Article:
On 5th Edition Advancement

Aaaaaaand themes are gone.

When 5th Edition was first a thing (in a playtest I didn’t play that may never have actually happened thanks to an NDA), there are a few things that were awkward but that really excited me. I like having a bunch of different builds of a base class, something I got used to in 4E and Pathfinder and wholeheartedly endorse. I liked having static DCs, something that 4th Edition failed at with its “hills get steeper” mechanic. I liked having static attack and defenses, so that a CR 3 monster isn’t a total joke by the time the party is L6.

But the neatest addition by far was a theme, something that all editions of D&D should have, forever. The idea was that you had a class, but that wasn’t really your whole character. You were also something else that was relevant in some way to adventuring. For example, you were a fighter and you hit things really hard. But you were also an alchemist who was good with potions, or a farmer who knew how to handle livestock, or a spy who was good as disguises. These weren’t tied to classes, so an acrobat could be an elven rogue or a dwarven wizard. It made characters different and interesting and it showed that your entire life wasn’t defined by your feat list.

Over time, a lot of the things I liked about 5th Edition have been whittled away. Before, the worst offense was that escalating bonuses came back (Wizards says they’re trying to prevent this while increasing the ways players can do it, so yeah). But in this week’s This Week in D&D, it became clear that themes had been replaced by backgrounds. These represent a character’s past rather than their present, so all of the bonuses and abilities are conferred at L1.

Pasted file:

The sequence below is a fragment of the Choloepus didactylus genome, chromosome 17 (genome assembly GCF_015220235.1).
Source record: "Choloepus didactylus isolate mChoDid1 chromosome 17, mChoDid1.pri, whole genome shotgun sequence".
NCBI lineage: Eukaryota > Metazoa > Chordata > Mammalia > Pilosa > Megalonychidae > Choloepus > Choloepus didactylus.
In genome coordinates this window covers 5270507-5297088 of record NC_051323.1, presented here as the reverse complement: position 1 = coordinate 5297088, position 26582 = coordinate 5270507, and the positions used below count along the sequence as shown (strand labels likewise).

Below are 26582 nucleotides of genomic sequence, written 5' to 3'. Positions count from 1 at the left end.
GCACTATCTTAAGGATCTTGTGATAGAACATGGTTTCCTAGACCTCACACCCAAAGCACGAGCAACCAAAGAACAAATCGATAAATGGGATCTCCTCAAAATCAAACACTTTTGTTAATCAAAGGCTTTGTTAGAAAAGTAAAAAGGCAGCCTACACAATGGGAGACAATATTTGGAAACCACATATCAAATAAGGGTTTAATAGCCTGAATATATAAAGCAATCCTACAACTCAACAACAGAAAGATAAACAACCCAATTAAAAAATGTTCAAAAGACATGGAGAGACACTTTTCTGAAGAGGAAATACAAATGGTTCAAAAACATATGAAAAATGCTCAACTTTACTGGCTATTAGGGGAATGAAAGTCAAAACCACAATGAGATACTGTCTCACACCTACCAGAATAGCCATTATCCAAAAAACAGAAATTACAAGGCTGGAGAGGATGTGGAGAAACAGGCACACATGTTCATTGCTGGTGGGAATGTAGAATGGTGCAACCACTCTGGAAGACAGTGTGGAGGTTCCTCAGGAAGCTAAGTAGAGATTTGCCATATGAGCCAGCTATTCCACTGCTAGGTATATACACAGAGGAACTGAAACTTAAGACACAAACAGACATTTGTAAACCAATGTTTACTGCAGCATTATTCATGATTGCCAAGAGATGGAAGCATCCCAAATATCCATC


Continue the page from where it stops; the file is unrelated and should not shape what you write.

That is, you were a farmer, but now you’re a fighter so you can never improve at farming. That is, unless they introduce farming feats, except that feats aren’t allowed if the DM doesn’t like them. If they do, training in farming comes at the expense of training in weapons, or spellcasting, or whatever else you have. It’s designed to be a small but direct decrease in power for the sake of personality, and suddenly we’re back to a world where power and personality are at odds. Before, themes and classes could live in harmony, both improving and changing as the character advances. Now every fun option is at the expense of an option that keeps the character alive.

On the other hand, perhaps this isn’t required. Wizards is making it clear that they don’t expect characters to always take the “best” option. They want a game where a character can still be competitive even if they’ve neglected most of the powerful feats. Which means that a character who has selected the best feats blows the game wide open by being too far beyond the expected curve, and we’re back to the balance problems of every other edition.

I liked themes, a lot. I liked them in 4th Edition too. Seeing that they’re going away for backgrounds, a mechanic that by definition is backstory rather than something that can and should be a focus, is another note in the “5th Edition isn’t for me” column.

Don’t even get me started on the notion that skills and backgrounds are “a DM’s tool” rather than a player’s. I’m starting to become convinced that 5th Edition isn’t for players at all.

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One Response to On 5th Edition Advancement

  1. Emanoel says:

    That’s why I keep saying “D&D is NOT a system for interpretation, but dungeon crawling”. A few DMs encourage players to have a CHARACTER, but most just care about the NUMBERS.

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